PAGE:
The Madras High Court, in a judgment last year, called for age-specific sex education. The case was pertaining to child sexual abuse.
"Age appropriate sex education could reduce the incidence and severity of sexual abuse," the judge said. "Failure on the part of government to provide compulsory sex education in schools amounts to negligence. The responsibility for this rests not just with the government but also with parents and teachers."
It is well known that if young people are denied correct, scientific information, they may acquire half-baked and incorrect knowledge from sources such as the internet, friends and movies. Unfortunately, most parents and teachers are themselves ignorant. Even those who know the scientific facts are extremely uncomfortable discussing or teaching this. Sex education is the most misunderstood topic. It is not about how to do. It is instruction on issues relating to human sexuality: emotional relations and responsibility; sexual behaviour, sexual rights, etc.
The components of sex education are: gender identity and gender role; family role and social role; body image; sexual expression, sensuousness and eroticism; affection, love and intimacy; relationships. In other words it is about human relationships.
Sex education is a life skills education. It prepares young people to lead a healthy life in society. Imparting sex education is a skill, too. It requires parents and teachers to have an open mind and shed their inhibitions. Again, all children need not be given all the information. Children at different ages need information which is appropriate to their age and understanding.
- Explain things in a way that your child can understand, given their age.
- Don’t think you have to cover everything in one go. Younger kids are interested in pregnancy and babies, rather than the act of sex.
Every child is different, but here is a rough guide to what children should be able to understand about sex and reproduction at different ages.
Up to two years: Toddlers should be able to name all the body parts including the genitals. Most two-year-olds know the difference between male and female, and can usually figure out if a person is male or female. Give them scientific terms and not colloquial ones.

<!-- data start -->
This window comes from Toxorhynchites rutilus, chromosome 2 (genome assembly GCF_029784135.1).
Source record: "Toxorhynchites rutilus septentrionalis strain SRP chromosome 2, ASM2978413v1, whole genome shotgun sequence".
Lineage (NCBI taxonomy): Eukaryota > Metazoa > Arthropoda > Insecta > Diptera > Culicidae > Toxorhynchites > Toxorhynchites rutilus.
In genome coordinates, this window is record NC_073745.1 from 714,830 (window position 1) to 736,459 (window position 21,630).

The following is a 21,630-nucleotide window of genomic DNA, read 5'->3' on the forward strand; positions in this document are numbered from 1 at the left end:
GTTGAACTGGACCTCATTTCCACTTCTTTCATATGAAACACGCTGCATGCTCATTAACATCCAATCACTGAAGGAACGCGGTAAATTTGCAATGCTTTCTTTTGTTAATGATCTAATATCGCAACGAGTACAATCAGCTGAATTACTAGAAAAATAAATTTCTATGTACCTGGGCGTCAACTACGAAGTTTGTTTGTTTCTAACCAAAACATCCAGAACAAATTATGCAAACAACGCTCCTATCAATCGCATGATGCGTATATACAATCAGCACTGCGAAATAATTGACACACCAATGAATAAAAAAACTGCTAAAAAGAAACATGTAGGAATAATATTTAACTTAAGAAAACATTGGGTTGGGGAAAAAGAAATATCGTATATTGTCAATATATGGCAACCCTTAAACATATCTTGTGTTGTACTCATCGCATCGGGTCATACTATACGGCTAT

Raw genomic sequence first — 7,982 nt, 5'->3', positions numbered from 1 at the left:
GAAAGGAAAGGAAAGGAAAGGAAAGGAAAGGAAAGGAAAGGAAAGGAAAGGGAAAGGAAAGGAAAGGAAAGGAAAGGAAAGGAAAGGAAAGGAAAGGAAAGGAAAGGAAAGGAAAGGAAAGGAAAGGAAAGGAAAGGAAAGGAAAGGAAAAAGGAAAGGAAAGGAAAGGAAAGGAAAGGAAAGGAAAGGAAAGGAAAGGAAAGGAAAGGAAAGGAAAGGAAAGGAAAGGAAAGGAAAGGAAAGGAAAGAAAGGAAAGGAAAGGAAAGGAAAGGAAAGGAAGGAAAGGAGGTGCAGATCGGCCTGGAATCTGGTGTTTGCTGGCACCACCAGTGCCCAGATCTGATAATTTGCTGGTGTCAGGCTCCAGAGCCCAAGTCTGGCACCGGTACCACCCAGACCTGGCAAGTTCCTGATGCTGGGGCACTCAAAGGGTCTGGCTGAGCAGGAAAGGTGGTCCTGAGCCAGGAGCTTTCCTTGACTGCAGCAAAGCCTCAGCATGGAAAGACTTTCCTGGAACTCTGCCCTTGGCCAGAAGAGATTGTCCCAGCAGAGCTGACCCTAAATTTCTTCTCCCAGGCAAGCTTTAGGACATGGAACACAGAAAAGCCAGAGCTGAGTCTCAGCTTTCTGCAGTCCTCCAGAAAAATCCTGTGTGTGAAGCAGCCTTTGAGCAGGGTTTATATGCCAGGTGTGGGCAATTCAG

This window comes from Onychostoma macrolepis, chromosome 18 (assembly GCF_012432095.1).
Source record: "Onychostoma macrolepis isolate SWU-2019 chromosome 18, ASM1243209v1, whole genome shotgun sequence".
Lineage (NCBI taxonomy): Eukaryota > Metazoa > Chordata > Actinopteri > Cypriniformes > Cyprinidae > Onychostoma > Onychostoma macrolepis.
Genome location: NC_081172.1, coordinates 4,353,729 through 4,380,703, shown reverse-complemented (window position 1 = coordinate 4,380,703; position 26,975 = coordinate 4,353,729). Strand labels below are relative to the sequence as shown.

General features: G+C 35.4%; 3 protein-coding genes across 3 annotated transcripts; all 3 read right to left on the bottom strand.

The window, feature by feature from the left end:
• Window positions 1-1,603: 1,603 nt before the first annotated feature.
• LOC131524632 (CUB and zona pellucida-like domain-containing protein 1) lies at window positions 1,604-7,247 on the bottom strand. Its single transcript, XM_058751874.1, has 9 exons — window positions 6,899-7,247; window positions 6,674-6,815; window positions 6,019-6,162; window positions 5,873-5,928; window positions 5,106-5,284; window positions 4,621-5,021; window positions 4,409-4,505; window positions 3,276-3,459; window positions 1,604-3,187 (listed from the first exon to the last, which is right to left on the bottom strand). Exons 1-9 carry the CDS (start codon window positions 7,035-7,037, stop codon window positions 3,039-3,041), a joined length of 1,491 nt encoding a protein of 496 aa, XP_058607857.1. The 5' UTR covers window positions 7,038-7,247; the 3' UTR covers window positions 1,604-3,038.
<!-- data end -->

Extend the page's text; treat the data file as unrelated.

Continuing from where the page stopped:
Two to five years old: Children should understand the basics of reproduction, that a man and a woman make a baby together, and the baby grows in the uterus.
Children should understand their body is their own. Teach them about privacy around body issues. They should know that other people can touch them in some ways but not other ways.
Five to eight years old: Children should have a basic understanding that some people are heterosexual, homosexual, or bisexual. They should also know what the role of sexuality is in relationships. Children should know the basic social conventions of privacy, nudity, and respect for others in relationships.
Nine to twelve years old: In addition to reinforcing all the things they have already learned, they should be taught about safe sex and contraception.
They should understand what makes a positive relationship and what makes for a bad one.
They should also learn to judge whether depictions of sex and sexuality in the media are true or false, realistic or not, and whether they are positive or negative. Risks about being stalked by strangers in social media and lure of internet pornography should be explained.
Teens are generally very private people. However, if parents have spoken to their child early about sex there are more chances of the teenagers approaching parents while in a dangerous situation.
Prepare your children for a healthy life. Ensure their safety and happiness. After all, that is the responsibility of every parent.